Pilates is an exercise modality that is classified as a mind-body exercise. It calls for full attention to, and awareness of, the entire body. It is this principle that can make a basic exercise challenging and effective for even an advanced student.
The exercises that make up what we know as Pilates are widely known for their core-strengthening properties. Celebrities such as Kate Winslet, Madonna, and Mandy Moore swear by Pilates classes to get that sleek and toned physique that are their trademarks. But how does Pilates work? How does it actually get you the strong core that you need?
The ten principles of Pilates
There are ten principles that Pilates is based on. These are the following:
We’ve already spoken about the fact that Pilates is a mind-body exercise. This means that you need to focus your mind very squarely on performing the movements that are required so that both mind and body become in sync. If you don’t do this, it’ll be very easy to slip up with something and you’ll be very likely to injure yourself.
This is probably the fundamental principle that can be found in Pilates. When engaged in this exercise, it is important that each movement of the body is made in a slow, controlled manner rather than swinging the body parts into position. By using controlled movements, various muscles are required to work together to help the body to develop greater coordination and balance. Control also prevents injury and helps the individual to realize the full functional benefits from each movement.
This practice is about physically bringing one's focus to the center of the body which is located between the lower ribs and the pubic bone.
When you prepare for the movement, you’ll breathe in. As you exhale – or breathe out – you’ll move on the effort and connect the pelvic floor and abdominal muscles. In most cases, the effort will be on the concentric phase of the movement. Although in some cases the effort may be on the eccentric phase of the movement.
It is strongly advised that participants do not hold their breath while exercising. Precision during breathing should be taken during the negative phase of the movement so that the abdominals are engaged properly and that placement of the ribcage is not compromised.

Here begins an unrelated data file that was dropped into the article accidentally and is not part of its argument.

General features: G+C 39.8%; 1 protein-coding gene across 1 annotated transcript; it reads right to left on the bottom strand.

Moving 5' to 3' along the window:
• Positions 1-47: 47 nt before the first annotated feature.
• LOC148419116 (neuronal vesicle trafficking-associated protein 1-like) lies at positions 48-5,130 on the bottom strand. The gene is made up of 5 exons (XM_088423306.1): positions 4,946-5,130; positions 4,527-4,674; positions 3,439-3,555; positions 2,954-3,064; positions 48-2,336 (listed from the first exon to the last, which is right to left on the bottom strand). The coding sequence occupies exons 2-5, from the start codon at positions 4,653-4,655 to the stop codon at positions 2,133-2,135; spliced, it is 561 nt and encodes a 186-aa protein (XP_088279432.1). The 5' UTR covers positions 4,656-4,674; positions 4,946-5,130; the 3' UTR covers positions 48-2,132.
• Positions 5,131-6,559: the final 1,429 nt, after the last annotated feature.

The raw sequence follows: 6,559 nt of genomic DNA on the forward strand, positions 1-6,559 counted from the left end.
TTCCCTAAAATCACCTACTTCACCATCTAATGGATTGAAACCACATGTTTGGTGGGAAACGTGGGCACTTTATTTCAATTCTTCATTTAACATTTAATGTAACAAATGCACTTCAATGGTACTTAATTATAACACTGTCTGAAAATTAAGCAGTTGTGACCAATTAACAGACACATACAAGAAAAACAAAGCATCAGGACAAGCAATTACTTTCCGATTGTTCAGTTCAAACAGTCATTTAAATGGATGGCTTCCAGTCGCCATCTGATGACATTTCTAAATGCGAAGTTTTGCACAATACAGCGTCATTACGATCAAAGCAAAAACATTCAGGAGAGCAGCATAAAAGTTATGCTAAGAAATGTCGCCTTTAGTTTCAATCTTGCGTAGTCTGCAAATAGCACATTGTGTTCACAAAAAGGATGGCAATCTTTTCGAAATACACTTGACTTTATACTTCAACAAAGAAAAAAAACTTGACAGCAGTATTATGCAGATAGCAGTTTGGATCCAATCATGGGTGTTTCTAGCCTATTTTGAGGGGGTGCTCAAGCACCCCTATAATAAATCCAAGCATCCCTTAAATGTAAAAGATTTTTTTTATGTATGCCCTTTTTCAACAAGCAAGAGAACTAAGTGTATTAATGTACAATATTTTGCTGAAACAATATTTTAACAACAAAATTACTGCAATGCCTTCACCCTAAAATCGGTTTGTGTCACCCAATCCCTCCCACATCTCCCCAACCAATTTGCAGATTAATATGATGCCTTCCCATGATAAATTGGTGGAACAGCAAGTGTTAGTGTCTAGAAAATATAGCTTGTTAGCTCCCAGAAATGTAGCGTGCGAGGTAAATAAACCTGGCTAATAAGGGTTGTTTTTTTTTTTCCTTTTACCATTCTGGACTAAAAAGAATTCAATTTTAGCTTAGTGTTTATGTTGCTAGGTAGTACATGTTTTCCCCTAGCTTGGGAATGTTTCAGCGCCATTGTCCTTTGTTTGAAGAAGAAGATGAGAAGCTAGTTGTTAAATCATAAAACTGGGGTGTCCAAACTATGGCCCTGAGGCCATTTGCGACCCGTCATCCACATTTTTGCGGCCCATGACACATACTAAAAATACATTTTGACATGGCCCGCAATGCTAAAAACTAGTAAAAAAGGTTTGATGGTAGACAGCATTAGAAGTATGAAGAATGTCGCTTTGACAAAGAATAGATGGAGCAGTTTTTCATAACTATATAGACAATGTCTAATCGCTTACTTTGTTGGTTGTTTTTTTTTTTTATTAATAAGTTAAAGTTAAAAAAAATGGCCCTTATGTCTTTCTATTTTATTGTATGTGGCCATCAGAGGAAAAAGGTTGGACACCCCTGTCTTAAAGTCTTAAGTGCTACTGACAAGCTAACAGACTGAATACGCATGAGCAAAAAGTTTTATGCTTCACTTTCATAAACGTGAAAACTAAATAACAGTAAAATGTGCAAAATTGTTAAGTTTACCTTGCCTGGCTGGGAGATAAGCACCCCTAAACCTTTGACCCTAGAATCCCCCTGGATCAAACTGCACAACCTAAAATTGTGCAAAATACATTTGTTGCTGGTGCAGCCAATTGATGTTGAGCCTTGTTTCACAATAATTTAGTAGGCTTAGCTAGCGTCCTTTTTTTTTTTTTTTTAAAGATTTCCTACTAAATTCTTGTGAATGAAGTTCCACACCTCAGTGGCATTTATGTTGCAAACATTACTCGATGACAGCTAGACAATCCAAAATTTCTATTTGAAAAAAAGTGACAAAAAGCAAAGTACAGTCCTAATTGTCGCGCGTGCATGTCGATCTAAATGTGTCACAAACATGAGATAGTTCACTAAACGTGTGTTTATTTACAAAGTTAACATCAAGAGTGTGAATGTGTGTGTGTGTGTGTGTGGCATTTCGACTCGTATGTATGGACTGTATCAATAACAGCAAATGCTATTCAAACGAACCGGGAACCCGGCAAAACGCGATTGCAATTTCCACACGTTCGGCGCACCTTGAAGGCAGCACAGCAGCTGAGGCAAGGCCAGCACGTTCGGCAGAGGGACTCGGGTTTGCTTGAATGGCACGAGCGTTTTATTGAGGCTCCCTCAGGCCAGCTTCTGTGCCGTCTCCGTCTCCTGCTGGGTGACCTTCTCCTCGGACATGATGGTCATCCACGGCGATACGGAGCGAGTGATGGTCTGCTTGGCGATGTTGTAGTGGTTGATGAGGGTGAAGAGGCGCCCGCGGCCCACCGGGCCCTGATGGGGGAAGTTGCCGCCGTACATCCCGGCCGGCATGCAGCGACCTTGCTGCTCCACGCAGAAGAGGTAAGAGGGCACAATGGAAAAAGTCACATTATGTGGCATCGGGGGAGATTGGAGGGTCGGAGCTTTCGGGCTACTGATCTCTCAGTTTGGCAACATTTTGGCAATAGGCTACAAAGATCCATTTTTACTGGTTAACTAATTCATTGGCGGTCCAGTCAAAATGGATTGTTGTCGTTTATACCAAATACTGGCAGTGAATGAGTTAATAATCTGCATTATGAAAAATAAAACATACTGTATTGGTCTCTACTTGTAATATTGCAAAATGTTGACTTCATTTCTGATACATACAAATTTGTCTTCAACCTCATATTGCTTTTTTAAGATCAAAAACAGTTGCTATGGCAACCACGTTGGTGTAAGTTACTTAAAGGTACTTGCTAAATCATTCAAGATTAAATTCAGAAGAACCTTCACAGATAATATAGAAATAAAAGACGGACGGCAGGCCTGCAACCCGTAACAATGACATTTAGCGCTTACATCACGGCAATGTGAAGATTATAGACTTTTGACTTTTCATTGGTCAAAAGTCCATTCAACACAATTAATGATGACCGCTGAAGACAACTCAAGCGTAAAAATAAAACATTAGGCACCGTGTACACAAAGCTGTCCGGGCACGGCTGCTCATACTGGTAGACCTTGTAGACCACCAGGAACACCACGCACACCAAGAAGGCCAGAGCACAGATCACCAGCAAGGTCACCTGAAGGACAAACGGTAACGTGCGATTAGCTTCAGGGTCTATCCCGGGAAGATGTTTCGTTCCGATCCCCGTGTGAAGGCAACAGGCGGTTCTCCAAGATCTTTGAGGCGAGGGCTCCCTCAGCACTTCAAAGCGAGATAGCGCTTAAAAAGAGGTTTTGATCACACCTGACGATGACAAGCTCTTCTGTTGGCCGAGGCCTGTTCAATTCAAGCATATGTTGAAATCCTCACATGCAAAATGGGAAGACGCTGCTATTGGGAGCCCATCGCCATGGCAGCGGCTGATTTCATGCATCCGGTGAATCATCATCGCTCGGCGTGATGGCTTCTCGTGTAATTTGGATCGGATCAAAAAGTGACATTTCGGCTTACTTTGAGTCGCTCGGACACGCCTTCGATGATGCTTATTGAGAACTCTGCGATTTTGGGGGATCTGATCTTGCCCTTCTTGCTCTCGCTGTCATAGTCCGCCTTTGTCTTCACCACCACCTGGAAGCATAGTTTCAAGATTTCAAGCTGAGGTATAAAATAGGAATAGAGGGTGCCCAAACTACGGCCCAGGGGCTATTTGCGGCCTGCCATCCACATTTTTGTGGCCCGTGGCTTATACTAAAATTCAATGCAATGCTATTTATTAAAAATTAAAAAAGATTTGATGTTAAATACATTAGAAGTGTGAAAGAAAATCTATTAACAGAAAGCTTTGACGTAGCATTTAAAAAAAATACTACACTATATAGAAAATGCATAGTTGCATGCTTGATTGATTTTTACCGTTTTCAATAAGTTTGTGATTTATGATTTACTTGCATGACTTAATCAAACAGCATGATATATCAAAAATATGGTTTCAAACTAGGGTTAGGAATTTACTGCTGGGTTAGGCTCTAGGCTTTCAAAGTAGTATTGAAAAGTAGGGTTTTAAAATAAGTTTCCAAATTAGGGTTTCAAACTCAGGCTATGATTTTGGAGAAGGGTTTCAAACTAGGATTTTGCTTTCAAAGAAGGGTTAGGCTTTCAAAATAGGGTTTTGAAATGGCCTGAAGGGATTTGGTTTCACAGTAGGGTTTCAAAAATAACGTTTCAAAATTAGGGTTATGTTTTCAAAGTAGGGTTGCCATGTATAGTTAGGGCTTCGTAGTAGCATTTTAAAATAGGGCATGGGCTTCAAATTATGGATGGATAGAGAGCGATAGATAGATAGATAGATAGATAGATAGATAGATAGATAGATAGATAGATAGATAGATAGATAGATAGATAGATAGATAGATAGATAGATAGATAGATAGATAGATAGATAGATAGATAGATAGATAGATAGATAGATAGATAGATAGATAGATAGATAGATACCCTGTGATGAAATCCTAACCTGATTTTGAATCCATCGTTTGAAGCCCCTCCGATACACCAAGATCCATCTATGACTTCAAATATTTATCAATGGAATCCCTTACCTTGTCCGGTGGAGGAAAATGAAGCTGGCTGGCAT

- Flowing movement
Pilates is done in a flowing manner. Fluidity, grace, and ease are goals applied to all exercises. The energy of an exercise connects all body parts and flows through the body in an even way.
- Postural alignment
Having an aligned posture is essential for al exercises to be carried out correctly.
- Ribcage placement
The ribcage position affects the alignment of the upper back when lying on your back in a neutral position to maintain the sense of the weight of the ribs resting gently on the mat. In other words, maintain the normal curve of your upper back. Do not push off or push your ribcage into the mat. Pay particular attention to the placement of your ribcage when inhaling or while performing overhead arm movements.
- Scapular stability
Stabilizing your shoulder blades on the back of your ribcage is as important as contracting your abs during the initiation of every exercise. This will help you avoid strain through your neck and upper shoulders. To achieve proper placement a sense of width should be maintained across the front and back of the shoulders. Make sure you don’t allow your shoulders to round forward too much or squeeze together toward the spine. Your shoulders should not be lifted too far or over depressed. Placement should be somewhere between these two positions – in other words: in neutral. The should blades have a large range of motion so remember to maintain stability.
- Pelvic placement
This refers to how your pelvis is placed when you’re lying down, on your back, on the mat. Your lower back can either be neutral or it can be imprinted on the mat. Often, when you see a person lying in an imprinted position, you do not see a space between the lumbar region and the floor. It is important to note that the lower back is not jammed onto the floor but rather that is it lengthened and almost parallel to the floor.
- Leg and foot positioning
This involves your legs and feet with your hips.
Every single movement in Pilates gets its power from your abdominals. So when we said above that you need to inhale to prepare, at the same time that you do this you’ll contract your abdominals and will use the power that is generated from this area to assist you in performing the exercise. As these muscles are integral in every Pilates exercise that you do, these muscles will soon become toned.